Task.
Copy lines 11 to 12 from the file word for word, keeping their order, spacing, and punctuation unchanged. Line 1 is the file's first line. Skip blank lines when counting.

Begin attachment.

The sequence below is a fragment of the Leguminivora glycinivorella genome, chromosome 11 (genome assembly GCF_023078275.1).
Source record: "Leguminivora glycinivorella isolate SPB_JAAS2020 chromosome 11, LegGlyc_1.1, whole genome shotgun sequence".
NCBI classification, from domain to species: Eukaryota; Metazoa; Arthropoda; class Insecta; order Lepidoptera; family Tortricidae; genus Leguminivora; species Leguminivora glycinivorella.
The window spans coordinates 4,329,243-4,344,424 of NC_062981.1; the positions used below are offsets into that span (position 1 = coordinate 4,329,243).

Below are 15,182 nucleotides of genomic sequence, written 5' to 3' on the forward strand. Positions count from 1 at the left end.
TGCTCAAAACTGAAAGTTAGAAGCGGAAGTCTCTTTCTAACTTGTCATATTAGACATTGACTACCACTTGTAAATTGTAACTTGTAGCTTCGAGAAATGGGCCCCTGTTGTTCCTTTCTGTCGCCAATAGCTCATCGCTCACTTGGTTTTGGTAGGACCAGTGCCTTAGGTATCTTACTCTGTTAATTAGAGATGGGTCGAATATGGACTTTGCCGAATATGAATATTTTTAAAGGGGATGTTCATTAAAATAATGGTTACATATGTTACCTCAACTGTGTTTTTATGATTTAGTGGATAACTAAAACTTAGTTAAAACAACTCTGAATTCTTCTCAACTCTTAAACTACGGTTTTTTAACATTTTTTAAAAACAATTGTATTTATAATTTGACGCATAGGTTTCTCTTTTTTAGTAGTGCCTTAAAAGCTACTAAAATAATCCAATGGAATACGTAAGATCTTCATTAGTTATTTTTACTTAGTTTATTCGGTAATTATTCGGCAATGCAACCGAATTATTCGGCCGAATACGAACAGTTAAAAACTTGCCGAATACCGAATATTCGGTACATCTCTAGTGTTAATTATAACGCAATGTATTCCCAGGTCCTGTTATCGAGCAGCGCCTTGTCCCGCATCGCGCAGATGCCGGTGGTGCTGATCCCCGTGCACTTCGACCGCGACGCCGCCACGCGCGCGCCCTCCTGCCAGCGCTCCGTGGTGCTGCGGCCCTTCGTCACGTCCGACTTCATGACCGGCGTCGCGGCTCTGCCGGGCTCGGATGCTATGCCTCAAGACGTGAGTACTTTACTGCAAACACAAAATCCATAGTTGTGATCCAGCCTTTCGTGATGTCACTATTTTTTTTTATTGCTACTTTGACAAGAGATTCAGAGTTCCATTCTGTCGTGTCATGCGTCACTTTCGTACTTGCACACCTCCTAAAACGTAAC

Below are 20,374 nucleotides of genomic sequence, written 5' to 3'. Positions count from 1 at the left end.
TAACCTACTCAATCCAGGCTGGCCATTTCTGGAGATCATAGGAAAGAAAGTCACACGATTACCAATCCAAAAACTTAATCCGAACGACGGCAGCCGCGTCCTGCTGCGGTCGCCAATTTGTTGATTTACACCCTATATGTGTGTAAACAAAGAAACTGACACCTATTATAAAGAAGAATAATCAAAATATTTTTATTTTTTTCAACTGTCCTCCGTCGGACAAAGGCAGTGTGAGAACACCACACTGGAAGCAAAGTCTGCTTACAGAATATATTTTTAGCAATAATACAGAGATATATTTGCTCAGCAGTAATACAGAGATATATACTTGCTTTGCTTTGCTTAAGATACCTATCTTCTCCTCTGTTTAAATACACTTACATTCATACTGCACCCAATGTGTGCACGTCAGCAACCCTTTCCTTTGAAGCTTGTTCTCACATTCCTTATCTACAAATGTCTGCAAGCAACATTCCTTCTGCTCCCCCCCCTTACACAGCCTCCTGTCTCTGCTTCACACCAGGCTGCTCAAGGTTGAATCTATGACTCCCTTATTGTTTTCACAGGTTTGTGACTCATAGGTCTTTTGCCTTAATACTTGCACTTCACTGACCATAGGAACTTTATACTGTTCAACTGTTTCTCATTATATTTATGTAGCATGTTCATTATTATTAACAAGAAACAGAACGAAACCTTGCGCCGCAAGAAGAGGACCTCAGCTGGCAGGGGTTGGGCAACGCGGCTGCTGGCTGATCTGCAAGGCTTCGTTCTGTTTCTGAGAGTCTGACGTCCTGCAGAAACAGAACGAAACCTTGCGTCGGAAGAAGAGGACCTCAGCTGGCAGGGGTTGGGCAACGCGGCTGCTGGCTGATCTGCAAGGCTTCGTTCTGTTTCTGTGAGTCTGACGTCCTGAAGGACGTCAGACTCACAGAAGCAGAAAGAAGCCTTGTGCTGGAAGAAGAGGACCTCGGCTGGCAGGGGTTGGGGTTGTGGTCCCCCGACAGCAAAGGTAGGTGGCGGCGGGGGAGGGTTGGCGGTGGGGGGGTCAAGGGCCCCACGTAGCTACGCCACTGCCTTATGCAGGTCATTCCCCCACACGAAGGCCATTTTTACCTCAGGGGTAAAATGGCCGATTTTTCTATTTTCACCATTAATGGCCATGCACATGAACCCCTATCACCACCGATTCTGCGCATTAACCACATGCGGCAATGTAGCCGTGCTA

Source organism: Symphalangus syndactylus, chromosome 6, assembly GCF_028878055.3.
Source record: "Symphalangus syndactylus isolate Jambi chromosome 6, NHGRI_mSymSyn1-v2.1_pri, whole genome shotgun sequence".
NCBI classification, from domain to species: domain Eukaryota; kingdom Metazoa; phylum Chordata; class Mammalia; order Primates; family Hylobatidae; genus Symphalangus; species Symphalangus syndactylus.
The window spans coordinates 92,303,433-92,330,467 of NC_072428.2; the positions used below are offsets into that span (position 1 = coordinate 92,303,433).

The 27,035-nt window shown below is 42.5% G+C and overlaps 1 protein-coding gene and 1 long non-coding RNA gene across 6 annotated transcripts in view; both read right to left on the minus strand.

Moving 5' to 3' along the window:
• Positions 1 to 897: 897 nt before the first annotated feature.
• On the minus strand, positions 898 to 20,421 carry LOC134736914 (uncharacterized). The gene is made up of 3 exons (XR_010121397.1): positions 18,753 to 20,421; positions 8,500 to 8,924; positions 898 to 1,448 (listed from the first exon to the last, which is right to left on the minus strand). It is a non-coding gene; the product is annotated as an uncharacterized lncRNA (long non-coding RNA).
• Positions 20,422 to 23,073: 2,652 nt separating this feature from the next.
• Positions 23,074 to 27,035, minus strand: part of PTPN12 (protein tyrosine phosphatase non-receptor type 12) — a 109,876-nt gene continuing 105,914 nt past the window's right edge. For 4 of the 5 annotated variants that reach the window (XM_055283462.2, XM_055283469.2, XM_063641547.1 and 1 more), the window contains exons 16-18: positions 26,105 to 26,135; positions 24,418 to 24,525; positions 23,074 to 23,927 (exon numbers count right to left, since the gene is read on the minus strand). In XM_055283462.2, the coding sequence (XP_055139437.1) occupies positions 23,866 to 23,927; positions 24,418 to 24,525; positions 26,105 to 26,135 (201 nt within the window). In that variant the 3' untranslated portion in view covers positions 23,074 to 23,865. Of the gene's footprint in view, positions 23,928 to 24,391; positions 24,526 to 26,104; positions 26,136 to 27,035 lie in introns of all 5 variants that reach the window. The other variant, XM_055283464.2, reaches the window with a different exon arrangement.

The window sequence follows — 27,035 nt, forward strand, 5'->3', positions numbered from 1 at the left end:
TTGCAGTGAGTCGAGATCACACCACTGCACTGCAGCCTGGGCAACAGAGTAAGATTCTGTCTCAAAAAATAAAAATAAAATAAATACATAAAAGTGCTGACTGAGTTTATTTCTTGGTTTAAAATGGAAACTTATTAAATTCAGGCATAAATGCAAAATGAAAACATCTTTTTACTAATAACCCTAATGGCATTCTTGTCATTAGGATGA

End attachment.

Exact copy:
NCBI classification, from domain to species: domain Eukaryota; kingdom Metazoa; phylum Chordata; class Mammalia; order Primates; family Hylobatidae; genus Symphalangus; species Symphalangus syndactylus.
The window spans coordinates 92,303,433-92,330,467 of NC_072428.2; the positions used below are offsets into that span (position 1 = coordinate 92,303,433).